BRISTOL, Conn. (AP) – Muslims throughout Connecticut say they are finding increasingly creative ways to follow their faith’s burial traditions without violating state regulations.

Some mosques are encouraging members to enter the funeral industry, while others hope more cemeteries can be established with the facilities needed for ritual washings and other traditions outlined in the Quran.

Until recently, a Muslim cemetery in Enfield was the only cemetery that permitted interment in simple wooden boxes.

That changed in December when Enfield residents complained to state health officials that cemetery burials were encroaching on land next to their neighborhood. The cemetery must now bury the bodies in the sealed vaults.

“(Muslims) are shocked that this is a requirement now. But these are regulations we have to follow,” said Muhammed Haidara, an imam at the Islamic Center in Windsor, which runs the cemetery. “It is not our choice.”

Muslims bury their dead within 24 hours and the bodies must be interred without a casket, facing the holy city of Mecca.

Before the burial, the body is washed with soap and scented water, then wrapped in a seamless cloth that is tied at the head and feet. Cremation and embalming are forbidden.

James E. Jones of Masjid Al-Islam in New Haven said Muslim burials are simple, and are similar to “green” burials that don’t use embalming and coffins. A wake is usually not held because prayers for the forgiveness of the dead are said at the grave site.

Despite the simplicity, Muslim burials average more than $2,000. Funeral homes charge on average about $900 to transport a body to the funeral home and to the grave site.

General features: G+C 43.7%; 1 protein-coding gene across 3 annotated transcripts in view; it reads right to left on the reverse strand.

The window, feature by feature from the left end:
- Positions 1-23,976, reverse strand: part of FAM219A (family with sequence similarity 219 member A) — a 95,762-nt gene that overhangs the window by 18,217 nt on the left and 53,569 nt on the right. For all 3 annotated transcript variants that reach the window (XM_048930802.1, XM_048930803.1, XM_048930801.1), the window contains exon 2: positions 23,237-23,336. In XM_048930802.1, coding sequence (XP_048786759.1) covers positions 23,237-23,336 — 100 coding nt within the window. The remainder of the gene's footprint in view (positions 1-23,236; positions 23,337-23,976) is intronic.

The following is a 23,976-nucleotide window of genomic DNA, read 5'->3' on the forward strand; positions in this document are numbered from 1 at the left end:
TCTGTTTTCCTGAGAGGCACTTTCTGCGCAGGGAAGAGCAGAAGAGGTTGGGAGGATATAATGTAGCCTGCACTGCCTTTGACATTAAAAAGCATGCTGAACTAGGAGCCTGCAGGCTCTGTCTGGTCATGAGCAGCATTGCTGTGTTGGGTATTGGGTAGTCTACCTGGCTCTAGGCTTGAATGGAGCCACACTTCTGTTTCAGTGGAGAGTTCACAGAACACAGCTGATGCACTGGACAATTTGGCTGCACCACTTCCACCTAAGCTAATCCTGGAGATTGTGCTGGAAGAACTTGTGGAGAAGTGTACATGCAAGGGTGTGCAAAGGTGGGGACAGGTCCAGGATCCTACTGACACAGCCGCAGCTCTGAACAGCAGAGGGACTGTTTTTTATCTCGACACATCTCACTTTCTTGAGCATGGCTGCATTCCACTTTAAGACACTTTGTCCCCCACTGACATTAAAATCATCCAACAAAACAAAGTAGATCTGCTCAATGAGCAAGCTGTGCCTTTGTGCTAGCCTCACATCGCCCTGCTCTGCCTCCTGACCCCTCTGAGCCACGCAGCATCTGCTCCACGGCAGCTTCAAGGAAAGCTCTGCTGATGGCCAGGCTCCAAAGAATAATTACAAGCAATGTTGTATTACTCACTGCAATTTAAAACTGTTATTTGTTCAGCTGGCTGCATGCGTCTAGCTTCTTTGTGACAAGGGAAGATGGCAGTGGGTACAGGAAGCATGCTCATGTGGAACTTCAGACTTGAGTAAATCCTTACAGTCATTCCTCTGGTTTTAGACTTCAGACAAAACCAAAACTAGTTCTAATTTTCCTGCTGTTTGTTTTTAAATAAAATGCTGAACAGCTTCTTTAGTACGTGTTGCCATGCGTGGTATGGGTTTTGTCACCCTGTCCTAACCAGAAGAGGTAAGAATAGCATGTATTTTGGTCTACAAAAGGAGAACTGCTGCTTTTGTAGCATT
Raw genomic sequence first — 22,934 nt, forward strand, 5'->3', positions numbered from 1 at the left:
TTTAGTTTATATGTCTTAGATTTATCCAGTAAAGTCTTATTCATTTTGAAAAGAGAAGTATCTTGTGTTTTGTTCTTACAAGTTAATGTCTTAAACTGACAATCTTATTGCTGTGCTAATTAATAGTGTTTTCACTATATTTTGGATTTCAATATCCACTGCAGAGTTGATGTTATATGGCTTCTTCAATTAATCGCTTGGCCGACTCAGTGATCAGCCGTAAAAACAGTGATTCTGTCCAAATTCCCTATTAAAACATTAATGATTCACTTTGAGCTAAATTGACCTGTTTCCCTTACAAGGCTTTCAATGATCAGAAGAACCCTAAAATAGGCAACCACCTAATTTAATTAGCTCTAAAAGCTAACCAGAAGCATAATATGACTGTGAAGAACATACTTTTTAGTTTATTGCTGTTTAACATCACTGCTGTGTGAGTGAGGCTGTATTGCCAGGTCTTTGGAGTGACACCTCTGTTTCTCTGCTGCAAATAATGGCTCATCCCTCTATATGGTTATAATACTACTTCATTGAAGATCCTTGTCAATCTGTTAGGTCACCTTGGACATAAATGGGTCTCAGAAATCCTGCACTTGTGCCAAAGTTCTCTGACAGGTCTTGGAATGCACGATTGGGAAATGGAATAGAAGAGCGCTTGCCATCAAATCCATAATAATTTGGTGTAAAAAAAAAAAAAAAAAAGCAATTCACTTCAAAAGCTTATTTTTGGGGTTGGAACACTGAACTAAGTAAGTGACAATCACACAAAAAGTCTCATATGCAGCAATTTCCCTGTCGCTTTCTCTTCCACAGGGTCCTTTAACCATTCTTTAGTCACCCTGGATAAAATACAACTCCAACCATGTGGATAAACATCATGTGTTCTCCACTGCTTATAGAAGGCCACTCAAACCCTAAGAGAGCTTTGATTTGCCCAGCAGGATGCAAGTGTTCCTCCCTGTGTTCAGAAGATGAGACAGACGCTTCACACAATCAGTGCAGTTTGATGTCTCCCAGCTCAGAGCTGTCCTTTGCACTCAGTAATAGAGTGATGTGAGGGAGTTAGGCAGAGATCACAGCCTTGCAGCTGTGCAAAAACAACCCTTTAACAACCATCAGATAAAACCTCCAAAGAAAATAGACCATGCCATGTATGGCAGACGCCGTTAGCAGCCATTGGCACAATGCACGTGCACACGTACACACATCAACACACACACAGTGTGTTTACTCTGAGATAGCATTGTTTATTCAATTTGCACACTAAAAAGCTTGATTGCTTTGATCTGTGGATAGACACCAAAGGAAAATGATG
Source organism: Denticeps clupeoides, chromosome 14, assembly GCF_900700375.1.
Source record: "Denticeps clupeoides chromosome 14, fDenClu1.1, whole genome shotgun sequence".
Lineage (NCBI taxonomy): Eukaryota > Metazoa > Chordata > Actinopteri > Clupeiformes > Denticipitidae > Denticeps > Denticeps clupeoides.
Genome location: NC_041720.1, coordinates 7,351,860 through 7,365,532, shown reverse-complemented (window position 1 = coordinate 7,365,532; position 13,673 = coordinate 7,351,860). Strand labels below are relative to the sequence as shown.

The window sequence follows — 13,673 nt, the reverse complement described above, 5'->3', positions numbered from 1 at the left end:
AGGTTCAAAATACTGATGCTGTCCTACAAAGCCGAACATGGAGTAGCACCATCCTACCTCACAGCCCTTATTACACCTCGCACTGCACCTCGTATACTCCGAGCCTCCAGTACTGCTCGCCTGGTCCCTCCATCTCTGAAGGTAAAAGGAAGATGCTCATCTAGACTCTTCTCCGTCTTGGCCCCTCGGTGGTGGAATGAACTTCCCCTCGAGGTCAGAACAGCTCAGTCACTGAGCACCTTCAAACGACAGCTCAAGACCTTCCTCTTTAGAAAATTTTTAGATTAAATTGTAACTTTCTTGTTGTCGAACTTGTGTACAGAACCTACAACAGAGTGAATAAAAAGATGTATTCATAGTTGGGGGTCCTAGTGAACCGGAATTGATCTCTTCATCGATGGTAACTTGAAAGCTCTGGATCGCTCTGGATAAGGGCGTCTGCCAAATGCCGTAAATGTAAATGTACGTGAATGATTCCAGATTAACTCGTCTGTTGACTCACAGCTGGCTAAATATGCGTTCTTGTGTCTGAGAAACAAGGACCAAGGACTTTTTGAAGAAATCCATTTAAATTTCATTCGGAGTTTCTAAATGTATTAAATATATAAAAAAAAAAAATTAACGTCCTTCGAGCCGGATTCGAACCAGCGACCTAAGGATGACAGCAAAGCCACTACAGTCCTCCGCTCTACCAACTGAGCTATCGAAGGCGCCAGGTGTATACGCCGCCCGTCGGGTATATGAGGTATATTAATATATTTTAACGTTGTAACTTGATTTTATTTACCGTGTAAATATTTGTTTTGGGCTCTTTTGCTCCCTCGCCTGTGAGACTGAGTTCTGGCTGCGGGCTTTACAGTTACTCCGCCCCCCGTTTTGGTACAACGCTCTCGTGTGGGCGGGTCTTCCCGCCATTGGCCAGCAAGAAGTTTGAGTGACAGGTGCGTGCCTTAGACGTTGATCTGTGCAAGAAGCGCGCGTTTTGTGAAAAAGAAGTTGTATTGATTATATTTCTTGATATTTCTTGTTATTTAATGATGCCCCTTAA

Only a licensed funeral director or embalmer can transport a corpse, according to state law.

“Islam requires that you do as much as you can with the boundaries of the law,” Jones said.

Some have found compromises that allow them to honor their faith’s traditions while complying with state regulations.

For instance, when members of the Daar-ul-Ehsaan mosque in Bristol opened a cemetery last year, state officials told them the bodies must be buried in concrete vaults because of the mosque’s proximity to a residential neighborhood.

Most public cemeteries won’t bury a body without a vault or a burial liner, and state law requires caskets or containers if a cemetery lies within 350 feet of homes.

Muhammed Ali, president of the Bristol mosque, said he worried that to meet those requirements, heavy equipment would be needed to move the concrete vaults in the cemetery. That would disturb existing grave sites.

He searched the Internet and found an alternative: lightweight, state-approved plastic vaults that are made from the same composite materials as the Boeing 787 and can be easily moved.

Ali said when the Bristol mosque buries its first Muslim in the cemetery, soil will be spread on the bottom of the plastic vault so the body is in touch with the earth in accordance with Islamic law.

“Islam is flexible,” Ali said. “Hopefully as time goes by, things will change, but in the meantime we have to respect the laws of the land.”

Naveed Khan, a member of the United Muslim Masjid of Waterbury, said many Muslims find the compromises difficult.

He sees a need for more Muslim cemeteries and more Muslims entering the funeral business as the state’s Muslim population grows and ages.

He wants mosques to be able to perform the ritual washing and shrouding – symbolic of wrapping the dead in Allah’s mercy – without the need of a traditional funeral home.

“Most of the mosques are not equipped for the washing. We have to go to the local funeral home because the funeral home has custody of the body,” Khan said.

Muslims must pay a funeral home to rent a room where families gather to wash the deceased. In Muslim countries, the ritual washing is done at the graveside or in a mosque.

The Waterbury mosque is currently building a larger mosque that will include a cemetery and a room set aside specifically for the ritual washing, Khan said.

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